CREATIVE CITY NAIROBI

Published on: May 15, 2019

Nairobi, now the center of commerce and innovation in East and Central Africa. A Land of Ideas Colloquially referred to as ‘Shamba ya Mawe’ (land of stones) by residents, Nairobi has little or no natural resources, as it was established at the heart of the African savannah. The quest to build something out of nothing kicks off the need to innovate; great cities innovate to overcome challenges! It is the concept of constraints driving creativity. The emergence of institutions that nurture and support the creative economy provide an environment rife for tinkers to prosper. Over the past three years, there has been an upsurge in the number of technology hubs and incubation spaces in the city that has led to a start-up boom. More code rock stars are emerging from the tech hubs than any other period, institution-sponsored competitions are raising the creative bar for participants as well as offering prize rewards to motivate individuals to further develop the products. (Source IHub)

Music-Nowhere else in Kenya is the live music scene as vibrant as it is in Nairobi, plus it draws in the largest number of consumers. Arguably the entertainment hub of East Africa, there’s a big concert almost every month, while weekly live shows are countless. There are countless events and performances that go unnoticed all over the country. A quick browse through any of the local daily newspapers will reveal someone or a band performing at an entertainment establishment somewhere. Hakuna Matata Festival, Blankets and Wine, African Nouveau, Jamuhuri and Koroga Festival are among the many events where one can experience live music.

Art– Graffitti Art is popular in Nairobi as it has made its way from the walls to vehicles. Mohamed Kartarchand, popular for matatu graffiti, calls his work “moving art”. He runs Moha Grafix company and has been in the industry for over 10 years. According to him, Kenyans appreciate his work which is why most matatu owners are quick to “pimp” their rides as commuters opt for the more artistic vehicles. Bank Slave is a man from Kibera Kibera and is known as the founding father of Kenyan graffiti street art. For more than 15 years, Bankslave has been making social and political commentary on Nairobi’s street walls.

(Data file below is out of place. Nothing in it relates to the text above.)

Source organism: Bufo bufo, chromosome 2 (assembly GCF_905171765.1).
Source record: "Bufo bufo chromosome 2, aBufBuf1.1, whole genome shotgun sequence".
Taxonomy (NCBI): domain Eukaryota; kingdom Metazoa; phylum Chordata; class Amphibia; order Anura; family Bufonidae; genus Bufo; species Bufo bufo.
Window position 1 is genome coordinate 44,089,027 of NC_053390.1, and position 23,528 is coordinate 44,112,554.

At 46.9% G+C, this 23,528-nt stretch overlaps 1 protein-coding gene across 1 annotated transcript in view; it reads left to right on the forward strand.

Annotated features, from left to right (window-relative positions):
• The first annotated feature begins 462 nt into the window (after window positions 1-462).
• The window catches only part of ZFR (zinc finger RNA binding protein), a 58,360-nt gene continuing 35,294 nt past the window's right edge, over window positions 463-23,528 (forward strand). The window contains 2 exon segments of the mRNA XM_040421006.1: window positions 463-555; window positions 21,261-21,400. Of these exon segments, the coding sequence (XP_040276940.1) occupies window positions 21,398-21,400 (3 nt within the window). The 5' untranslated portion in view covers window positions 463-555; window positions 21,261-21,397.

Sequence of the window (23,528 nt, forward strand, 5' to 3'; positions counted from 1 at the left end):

Theater-Nairobi’s theatre scene is full of surprises, especially as it introduces many new talents — actors, singers, musicians, scriptwriters and even producer-directors. They are taking their place on both established and makeshift spaces, including schools, churches and social halls as well as professional theatres. The Kenya National Theater is Nairobi’s major theatre and performing-arts venue. As well as contemporary and classic plays and musicals, there are special events such as beauty pageants, which are less highbrow but still culturally interesting. As Kenya heads in the direction of filling its TV stations with local content, the theater gives a unique head start and exposure to ambitious actors and writers.

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